What happens when coming of age and coming out happen simultaneously? Figuring out your identity is a complex, long, sometimes messy process, and whatever your approach to it, it’s okay and it’s valid. Understanding your sexuality and your desires is a journey that takes a while and might change throughout time. If you identify as queer, looking around for advice, role models, and relatable situations might be harder than it is for your straight peers.
And that’s where LGBTQ+ literature comes in. From1928’s Orlando to more recent releases, these are the fictional stories that can help queer women and non-binary people navigate hard times IRL.
Released in 1928, Orlando strikes readers for how modern it is. An absolute feminist classic among queer novels, this pioneering tale of gender was inspired by Woolf’s lover, Vita Sackville-West.
The protagonist embarks on an adventurous journey to meet the most prominent English authors, bending all gender norms in the process. A story of transition that still feels relevant nearly a hundred years later, Orlando is a fierce, humorous work dissecting the social construct of gender.
A semi-autobiographical book by British author Jeanette Winterson, this 1985 novel follows a young Jeanette coming of age in a small town in Lancashire, England.
Brought up by her adoptive, fervently religious parents, Jeanette struggles with her same-sex attraction and her strict mother, as devoted to Christ as she is to oranges. Don’t let the religious element put you off. Winterson’s voice is hilarious and relatable, even when she talks Christian missions and exorcisms.
This 2002 Pulitzer Prize-winning novel from the author of The Virgin Suicides is an epic tale in its own right.
Middlesex relies on Greek mythology references to create an American Dream tale spanning two continents. The novel is an honest, fresh retelling through Cal’s eyes, born with some female traits due to a mutated gene. Raised as Calliope and experiencing attraction to girls, Cal finds out he’s an intersex man and flees home to live his truth.
Forget the polarizing 2013 movie and its male gaze; this graphic novel by lesbian French author Julie Maroh is what the hype is really about.
This beautifully blue love story sets off with Clémentine’s untimely death. Blue-haired Emma goes home to Clémentine’s hostile parents to honor her memory. While there, she finds Clém’s diary, documenting their whole complicated, heartbreaking love story.
Whether you loved or hated Todd Haynes’ movie Carol, this semi-autobiographical tale of passionate, consuming love is where it all began.
Author Patricia Highsmith said she was inspired by an elegant woman wearing a mink fur she spotted at Bloomingdale’s. The novelist then collated her former lovers to pen the beautiful, mysterious Carol Aird, stuck in a loveless straight marriage, and wide-eyed aspiring set designer Therese Belivet, still in the process of figuring herself out.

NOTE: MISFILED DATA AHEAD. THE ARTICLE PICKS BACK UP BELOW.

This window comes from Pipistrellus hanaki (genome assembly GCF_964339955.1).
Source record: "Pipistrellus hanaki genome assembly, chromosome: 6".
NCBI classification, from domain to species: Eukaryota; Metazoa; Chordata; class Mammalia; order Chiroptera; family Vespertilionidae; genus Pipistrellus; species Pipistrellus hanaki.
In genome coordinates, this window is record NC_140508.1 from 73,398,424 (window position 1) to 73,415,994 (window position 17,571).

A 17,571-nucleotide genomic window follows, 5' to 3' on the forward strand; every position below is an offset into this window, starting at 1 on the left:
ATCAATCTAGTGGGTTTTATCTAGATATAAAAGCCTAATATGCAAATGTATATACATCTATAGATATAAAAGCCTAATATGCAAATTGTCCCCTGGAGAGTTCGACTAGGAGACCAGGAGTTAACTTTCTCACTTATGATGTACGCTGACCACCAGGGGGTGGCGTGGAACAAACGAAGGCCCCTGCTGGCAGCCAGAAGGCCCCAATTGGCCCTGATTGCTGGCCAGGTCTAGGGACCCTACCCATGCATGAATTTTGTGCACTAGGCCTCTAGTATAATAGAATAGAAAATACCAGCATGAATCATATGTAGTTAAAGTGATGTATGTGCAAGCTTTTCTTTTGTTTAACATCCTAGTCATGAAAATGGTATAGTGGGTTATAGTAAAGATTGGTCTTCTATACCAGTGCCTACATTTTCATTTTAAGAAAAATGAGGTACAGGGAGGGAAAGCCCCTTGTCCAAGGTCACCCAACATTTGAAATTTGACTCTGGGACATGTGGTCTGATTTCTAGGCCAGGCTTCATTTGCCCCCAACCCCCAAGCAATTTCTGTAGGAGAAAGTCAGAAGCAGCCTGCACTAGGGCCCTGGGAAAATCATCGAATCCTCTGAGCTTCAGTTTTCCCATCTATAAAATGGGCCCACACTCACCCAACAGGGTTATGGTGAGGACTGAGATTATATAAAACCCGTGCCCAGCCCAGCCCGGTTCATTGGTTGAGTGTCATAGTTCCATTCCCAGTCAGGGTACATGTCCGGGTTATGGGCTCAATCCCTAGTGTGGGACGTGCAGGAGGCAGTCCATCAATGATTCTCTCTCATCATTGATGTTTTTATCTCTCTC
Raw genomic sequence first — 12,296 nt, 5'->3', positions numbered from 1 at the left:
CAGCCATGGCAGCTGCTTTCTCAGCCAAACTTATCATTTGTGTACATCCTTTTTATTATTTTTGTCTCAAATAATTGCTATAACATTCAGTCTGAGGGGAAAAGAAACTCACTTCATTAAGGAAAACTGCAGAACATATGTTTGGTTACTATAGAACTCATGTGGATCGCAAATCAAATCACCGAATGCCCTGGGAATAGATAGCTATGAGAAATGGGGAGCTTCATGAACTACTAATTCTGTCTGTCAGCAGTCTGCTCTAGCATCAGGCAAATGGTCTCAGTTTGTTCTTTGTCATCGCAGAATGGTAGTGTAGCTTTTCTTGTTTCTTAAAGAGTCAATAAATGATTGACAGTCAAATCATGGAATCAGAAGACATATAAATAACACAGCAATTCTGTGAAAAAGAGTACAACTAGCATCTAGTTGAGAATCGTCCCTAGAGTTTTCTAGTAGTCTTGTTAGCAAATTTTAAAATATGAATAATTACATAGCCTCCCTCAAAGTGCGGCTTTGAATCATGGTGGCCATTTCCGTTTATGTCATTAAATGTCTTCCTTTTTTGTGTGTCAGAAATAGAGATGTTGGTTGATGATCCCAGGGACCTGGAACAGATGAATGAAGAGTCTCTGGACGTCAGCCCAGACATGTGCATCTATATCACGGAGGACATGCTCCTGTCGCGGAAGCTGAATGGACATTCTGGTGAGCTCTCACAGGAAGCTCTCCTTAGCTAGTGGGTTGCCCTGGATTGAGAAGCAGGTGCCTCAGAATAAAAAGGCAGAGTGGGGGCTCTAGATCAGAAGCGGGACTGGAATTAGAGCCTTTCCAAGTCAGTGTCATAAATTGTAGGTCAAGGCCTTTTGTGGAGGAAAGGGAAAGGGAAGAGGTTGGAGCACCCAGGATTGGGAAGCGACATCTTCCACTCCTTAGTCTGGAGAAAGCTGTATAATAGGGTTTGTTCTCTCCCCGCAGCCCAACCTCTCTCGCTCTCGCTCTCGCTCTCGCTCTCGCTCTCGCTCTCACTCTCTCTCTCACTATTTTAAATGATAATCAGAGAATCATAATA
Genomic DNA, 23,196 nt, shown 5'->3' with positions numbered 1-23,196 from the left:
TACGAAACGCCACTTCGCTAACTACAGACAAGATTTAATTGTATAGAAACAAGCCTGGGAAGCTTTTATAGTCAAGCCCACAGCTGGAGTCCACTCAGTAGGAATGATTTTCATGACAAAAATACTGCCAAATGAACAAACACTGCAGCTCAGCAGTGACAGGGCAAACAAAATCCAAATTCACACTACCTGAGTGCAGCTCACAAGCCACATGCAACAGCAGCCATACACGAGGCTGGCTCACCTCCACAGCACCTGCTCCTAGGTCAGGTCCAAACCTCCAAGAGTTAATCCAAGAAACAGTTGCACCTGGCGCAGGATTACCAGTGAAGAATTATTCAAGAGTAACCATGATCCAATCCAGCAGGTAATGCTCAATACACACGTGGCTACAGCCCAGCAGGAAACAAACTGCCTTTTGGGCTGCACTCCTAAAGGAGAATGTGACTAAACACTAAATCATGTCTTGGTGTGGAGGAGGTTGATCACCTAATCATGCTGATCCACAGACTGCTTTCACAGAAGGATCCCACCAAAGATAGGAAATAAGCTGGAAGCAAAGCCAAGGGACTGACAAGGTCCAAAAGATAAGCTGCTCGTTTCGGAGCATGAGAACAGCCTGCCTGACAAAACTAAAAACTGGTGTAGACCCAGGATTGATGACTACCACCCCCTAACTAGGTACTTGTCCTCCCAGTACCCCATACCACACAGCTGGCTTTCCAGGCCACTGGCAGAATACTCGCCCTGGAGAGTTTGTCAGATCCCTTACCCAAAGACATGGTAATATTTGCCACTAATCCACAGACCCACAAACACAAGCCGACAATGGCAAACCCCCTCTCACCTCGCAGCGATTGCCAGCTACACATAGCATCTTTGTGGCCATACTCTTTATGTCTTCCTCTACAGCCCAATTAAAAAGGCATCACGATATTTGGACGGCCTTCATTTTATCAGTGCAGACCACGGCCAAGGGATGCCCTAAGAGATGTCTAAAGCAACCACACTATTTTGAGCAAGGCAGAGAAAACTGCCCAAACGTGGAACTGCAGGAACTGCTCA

Therese and her coming out are the focus of the novel, with the young woman being Highsmith’s alter ego.
This feminist novel centers on three bright girls during the fight to get the right to vote in England in the early 20th century.
Evelyn, May, and Nell come from different walks of life, but they all join the suffragette movement. May and Nell will fall in love in a harsh reality of hunger strikes, force-feeding, and police brutality just before World War I breaks out.
Upon discovering her girlfriend cheated on her, trans heroine Maria steals her car and sets off on a road trip. Along the way, she meets James, whom Maria thinks might be trans, too.
Trans author Imogen Binnie conveys Maria’s inner monologues through long, convoluted streams of consciousness reflecting on gender identity and feminism.
This Pulitzer-winning novel by bisexual author Alice Walker is set in 1930s Georgia.
After experiencing horrific abuse at the hands of her father and husband, Celie is on a resilient journey to become her own person. Particularly, her relationship with her husband’s longtime mistress—fascinating, glamorous Shug Avery—becomes a catalyst for Celie’s personal growth.
This graphic novel puts a queer spin on popular Middle Eastern tale One Thousand and One Nights.
Cherry and her maid, Hero, are in love. Their secret, tender relationship is under attack when Cherry’s husband leaves, and one of his friends is determined to seduce (read: rape) her. A modern Scheherazade, Hero tricks the villain by telling one compelling fable after the other in order to delay the horrible abuse. Her retelling of these famous stories also offers a commentary on the misogyny of most classic fairytales.
Set in 1968 in Nigeria, one year into the Biafran conflict, Under the Udala Trees chronicles the friendship between Ijeoma, a Christian Igbo, and Amina, a Muslim Hausa.
The two young women’s bond quickly turns into romance—”Our bodies being touched by the fire that was each other’s flesh”—in a country where queer people experience daily abuse and terror.
A Private Life follows Ni Niuniu’s emotional and sexual awakening during the decades of the Cultural Revolution in China, until the late 1980s.
In her late 20s, the protagonist looks back on her experiences concerning grief, conflicts with male authority figures, and relationships with both men and women.
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